Clay Street rezone an example of the need for public input
In Our Opinion
It’s important for a community’s residents to be involved in determining what takes place around them.
An example is the current discussion surrounding a parcel of land on Clay Street. Property owner Randall Gillingham has applied for a rezone of his one-third acre property from multifamily (R-3) to high-density multifamily (R-3H) in order to possibly construct a 14-unit apartment building on the site.
Gillingham has no firm plans to do this right now, and is simply testing the waters — as it were — at the request of the city of Cheney. Under the current R-3, he could build an apartment building of up to around eight units and no higher than two stories, while with R-3H he could go higher — 55 feet compared to 36 — with more units as long as he meets off-street parking requirements.
Eight to 10 years ago the city lacked the amount of multifamily housing one might expect to find in a college town. That has changed with the development of complexes at Eagle Point and around Betz Road, Al Ogdon Way and Simpson Parkway, so it’s interesting someone might be considering building more.
More interesting is the dynamics of the Clay Street location. Back in 1983 when Centennial Park was built next door, the area was largely single-family (R-1) zoned, but sparsely developed by comparison to other parts of the city.
Gillingham’s parcel, which he inherited in 2002, was rezoned R-3 in 1994. It’s not an island of multifamily housing however, because directly behind it to the northeast sits the multi-building College Hill Apartments, constructed in the 1970s, and further east along Clay Street more complexes added in the last 10 years.
Across the street however, the zoning is still R-1, homes that have also been built within the last 10-12 years. Those homeowners have expressed legitimate concerns about the possibility of another apartment building in the area and voiced opposition. The chief fear centers on Centennial Park, which is highly used by numerous youth soccer and football programs.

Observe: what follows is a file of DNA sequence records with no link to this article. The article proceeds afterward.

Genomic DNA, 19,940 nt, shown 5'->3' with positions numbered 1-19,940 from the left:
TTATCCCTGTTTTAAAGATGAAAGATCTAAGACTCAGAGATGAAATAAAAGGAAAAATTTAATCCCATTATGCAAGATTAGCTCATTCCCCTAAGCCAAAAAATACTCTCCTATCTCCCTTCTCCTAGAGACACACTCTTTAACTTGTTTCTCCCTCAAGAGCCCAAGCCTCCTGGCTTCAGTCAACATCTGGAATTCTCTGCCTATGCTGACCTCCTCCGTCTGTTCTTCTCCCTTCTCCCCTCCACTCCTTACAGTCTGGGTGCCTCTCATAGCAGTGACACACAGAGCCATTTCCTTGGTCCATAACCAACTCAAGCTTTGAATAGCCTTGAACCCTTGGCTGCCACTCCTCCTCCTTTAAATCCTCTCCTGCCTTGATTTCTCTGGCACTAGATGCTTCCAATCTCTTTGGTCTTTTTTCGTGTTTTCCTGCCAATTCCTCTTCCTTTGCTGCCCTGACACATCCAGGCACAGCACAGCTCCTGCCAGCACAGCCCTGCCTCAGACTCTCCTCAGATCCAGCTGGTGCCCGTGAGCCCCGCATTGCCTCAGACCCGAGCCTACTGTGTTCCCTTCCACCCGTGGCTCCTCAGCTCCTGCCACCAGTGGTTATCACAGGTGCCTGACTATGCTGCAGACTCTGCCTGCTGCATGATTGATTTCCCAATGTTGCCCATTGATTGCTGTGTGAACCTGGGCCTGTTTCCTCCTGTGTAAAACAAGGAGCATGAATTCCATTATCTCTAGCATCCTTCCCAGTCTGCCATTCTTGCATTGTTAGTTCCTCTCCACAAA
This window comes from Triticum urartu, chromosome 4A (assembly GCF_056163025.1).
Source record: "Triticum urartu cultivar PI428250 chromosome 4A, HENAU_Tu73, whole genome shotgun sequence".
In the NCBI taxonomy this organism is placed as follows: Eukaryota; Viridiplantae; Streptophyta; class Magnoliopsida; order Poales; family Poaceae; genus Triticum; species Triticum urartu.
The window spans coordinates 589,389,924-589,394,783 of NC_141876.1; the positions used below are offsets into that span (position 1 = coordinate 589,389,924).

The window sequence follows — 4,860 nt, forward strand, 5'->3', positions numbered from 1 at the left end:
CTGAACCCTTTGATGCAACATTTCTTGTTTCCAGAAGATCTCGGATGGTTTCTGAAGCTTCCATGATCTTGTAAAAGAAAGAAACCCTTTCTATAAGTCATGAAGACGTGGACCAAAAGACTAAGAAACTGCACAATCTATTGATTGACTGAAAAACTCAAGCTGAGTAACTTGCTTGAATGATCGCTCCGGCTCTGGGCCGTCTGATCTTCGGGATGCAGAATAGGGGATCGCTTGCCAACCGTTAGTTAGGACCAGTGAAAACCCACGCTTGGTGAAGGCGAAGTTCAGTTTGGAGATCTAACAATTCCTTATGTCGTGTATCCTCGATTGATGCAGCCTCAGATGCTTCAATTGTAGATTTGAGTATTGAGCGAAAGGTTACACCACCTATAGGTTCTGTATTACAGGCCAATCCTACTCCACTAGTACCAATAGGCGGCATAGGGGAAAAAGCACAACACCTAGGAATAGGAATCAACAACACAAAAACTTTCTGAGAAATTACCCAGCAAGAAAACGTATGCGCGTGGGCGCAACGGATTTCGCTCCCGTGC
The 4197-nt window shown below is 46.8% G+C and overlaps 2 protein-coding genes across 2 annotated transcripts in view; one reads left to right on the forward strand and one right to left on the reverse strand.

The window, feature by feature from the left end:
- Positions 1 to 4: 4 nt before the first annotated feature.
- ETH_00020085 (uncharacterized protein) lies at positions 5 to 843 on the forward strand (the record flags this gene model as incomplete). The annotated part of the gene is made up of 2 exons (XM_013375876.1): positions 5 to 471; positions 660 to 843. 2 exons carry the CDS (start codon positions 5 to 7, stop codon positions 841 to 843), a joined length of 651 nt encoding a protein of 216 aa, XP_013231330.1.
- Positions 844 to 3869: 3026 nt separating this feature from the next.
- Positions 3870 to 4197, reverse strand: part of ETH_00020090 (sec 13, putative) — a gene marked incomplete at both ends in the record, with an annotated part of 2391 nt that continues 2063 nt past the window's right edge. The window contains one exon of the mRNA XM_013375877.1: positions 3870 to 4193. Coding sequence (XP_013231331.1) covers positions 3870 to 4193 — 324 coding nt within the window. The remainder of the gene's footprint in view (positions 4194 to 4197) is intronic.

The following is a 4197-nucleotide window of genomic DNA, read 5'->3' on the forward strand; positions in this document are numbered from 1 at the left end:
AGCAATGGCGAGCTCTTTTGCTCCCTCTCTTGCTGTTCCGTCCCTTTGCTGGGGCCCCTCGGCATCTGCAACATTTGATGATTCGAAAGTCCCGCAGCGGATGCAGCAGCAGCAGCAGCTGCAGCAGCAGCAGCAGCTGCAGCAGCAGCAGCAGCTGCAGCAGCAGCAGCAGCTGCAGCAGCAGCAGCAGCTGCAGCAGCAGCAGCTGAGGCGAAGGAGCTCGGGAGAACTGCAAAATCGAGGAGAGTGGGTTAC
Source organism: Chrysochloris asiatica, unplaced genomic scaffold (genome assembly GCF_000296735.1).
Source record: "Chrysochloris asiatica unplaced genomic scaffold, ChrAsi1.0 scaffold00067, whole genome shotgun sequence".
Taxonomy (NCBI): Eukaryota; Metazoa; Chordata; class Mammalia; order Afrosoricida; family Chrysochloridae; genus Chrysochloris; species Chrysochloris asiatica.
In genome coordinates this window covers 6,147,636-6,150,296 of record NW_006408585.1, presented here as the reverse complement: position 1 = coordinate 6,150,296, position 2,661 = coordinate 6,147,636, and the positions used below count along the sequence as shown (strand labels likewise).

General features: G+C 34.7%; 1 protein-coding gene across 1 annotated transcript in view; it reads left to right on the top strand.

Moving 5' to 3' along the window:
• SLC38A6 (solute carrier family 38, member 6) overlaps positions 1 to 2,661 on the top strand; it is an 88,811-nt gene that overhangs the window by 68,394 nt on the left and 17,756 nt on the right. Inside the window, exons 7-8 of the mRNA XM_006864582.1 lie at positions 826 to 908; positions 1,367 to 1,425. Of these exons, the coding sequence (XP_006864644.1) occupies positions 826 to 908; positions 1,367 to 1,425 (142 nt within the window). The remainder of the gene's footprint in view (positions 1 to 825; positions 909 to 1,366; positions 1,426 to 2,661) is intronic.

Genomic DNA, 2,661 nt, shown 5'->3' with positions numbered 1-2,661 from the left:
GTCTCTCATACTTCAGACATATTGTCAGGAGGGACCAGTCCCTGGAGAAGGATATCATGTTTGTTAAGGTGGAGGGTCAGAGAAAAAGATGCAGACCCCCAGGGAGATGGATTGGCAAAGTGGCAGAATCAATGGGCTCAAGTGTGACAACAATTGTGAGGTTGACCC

The amount of parking at Centennial really is lacking for a facility with a high degree of usage, even if seasonal, causing people coming to games to park on the surrounding streets. This increases the volume of traffic as people circle the block, looking for a spot, as well as the number of individuals darting in and out of parking spaces and crossing the street. There is a real danger of someone getting hurt, and residents feel adding more housing units will increase the likelihood of an accident.
But this editorial isn’t about the merits or demerits of more multifamily housing next to Centennial Park. It’s about the need for vigilance and participation by residents in the development of their community.
The Growth Management Act passed in 1990 created a process to better provide for long-term growth, one aspect of which is a jurisdiction’s comprehensive plan. All communities update their plans periodically, including public input via hearings, workshops and other events.
Cheney, Medical Lake and Airway Heights have all been in the process of updating their comprehensive plans, but unfortunately those efforts often fall on the public’s deaf ears or lack of attention. Events to gather input are sparsely attended, if at all, and seldom do residents visit a planning commission meeting to testify.
Code changes, such as what’s proposed on Clay Street, must also go through a public process, one often it seems are only attended by crickets. Only at the last minute when such a change is proposed does the public quickly spring into action.
The residents along Clay Street likely didn’t know that the Gillingham property was zoned for multifamily development. That’s not the point.
The point is that over the course of time as the city has grown there have been opportunities to address how it grows and develops that don’t seem to have garnered much attention. The public would be wise to change that from now on.